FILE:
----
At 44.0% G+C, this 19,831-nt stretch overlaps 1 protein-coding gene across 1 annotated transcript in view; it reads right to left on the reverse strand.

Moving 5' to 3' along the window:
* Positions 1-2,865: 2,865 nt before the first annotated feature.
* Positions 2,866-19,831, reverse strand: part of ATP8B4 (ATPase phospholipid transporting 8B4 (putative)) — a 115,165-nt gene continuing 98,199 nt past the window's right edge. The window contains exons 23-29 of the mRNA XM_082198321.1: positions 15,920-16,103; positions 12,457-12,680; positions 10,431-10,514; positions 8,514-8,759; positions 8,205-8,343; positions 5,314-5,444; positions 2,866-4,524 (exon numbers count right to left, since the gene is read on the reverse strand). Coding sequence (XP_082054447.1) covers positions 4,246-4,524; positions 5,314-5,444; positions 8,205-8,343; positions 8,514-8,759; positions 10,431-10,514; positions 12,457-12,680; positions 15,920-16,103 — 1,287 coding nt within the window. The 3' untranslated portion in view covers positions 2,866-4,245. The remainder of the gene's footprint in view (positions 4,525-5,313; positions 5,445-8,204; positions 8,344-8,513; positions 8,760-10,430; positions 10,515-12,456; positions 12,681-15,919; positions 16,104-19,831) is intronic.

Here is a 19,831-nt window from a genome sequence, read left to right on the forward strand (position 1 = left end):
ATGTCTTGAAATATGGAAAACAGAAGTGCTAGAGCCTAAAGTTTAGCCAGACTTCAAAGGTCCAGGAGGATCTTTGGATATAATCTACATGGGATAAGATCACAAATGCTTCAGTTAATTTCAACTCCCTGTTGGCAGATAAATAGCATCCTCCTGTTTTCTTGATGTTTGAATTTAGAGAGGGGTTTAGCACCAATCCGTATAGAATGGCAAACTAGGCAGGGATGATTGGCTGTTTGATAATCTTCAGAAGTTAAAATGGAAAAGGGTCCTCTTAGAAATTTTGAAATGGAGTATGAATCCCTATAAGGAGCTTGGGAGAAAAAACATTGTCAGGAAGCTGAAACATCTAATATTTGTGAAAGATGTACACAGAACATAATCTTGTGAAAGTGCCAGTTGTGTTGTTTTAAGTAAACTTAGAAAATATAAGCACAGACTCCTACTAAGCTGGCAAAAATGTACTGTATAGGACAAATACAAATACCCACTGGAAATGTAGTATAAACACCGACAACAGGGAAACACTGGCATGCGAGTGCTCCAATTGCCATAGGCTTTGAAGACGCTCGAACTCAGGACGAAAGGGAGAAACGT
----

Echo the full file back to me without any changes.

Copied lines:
At 44.0% G+C, this 19,831-nt stretch overlaps 1 protein-coding gene across 1 annotated transcript in view; it reads right to left on the reverse strand.

Moving 5' to 3' along the window:
* Positions 1-2,865: 2,865 nt before the first annotated feature.
* Positions 2,866-19,831, reverse strand: part of ATP8B4 (ATPase phospholipid transporting 8B4 (putative)) — a 115,165-nt gene continuing 98,199 nt past the window's right edge. The window contains exons 23-29 of the mRNA XM_082198321.1: positions 15,920-16,103; positions 12,457-12,680; positions 10,431-10,514; positions 8,514-8,759; positions 8,205-8,343; positions 5,314-5,444; positions 2,866-4,524 (exon numbers count right to left, since the gene is read on the reverse strand). Coding sequence (XP_082054447.1) covers positions 4,246-4,524; positions 5,314-5,444; positions 8,205-8,343; positions 8,514-8,759; positions 10,431-10,514; positions 12,457-12,680; positions 15,920-16,103 — 1,287 coding nt within the window. The 3' untranslated portion in view covers positions 2,866-4,245. The remainder of the gene's footprint in view (positions 4,525-5,313; positions 5,445-8,204; positions 8,344-8,513; positions 8,760-10,430; positions 10,515-12,456; positions 12,681-15,919; positions 16,104-19,831) is intronic.

Here is a 19,831-nt window from a genome sequence, read left to right on the forward strand (position 1 = left end):
ATGTCTTGAAATATGGAAAACAGAAGTGCTAGAGCCTAAAGTTTAGCCAGACTTCAAAGGTCCAGGAGGATCTTTGGATATAATCTACATGGGATAAGATCACAAATGCTTCAGTTAATTTCAACTCCCTGTTGGCAGATAAATAGCATCCTCCTGTTTTCTTGATGTTTGAATTTAGAGAGGGGTTTAGCACCAATCCGTATAGAATGGCAAACTAGGCAGGGATGATTGGCTGTTTGATAATCTTCAGAAGTTAAAATGGAAAAGGGTCCTCTTAGAAATTTTGAAATGGAGTATGAATCCCTATAAGGAGCTTGGGAGAAAAAACATTGTCAGGAAGCTGAAACATCTAATATTTGTGAAAGATGTACACAGAACATAATCTTGTGAAAGTGCCAGTTGTGTTGTTTTAAGTAAACTTAGAAAATATAAGCACAGACTCCTACTAAGCTGGCAAAAATGTACTGTATAGGACAAATACAAATACCCACTGGAAATGTAGTATAAACACCGACAACAGGGAAACACTGGCATGCGAGTGCTCCAATTGCCATAGGCTTTGAAGACGCTCGAACTCAGGACGAAAGGGAGAAACGT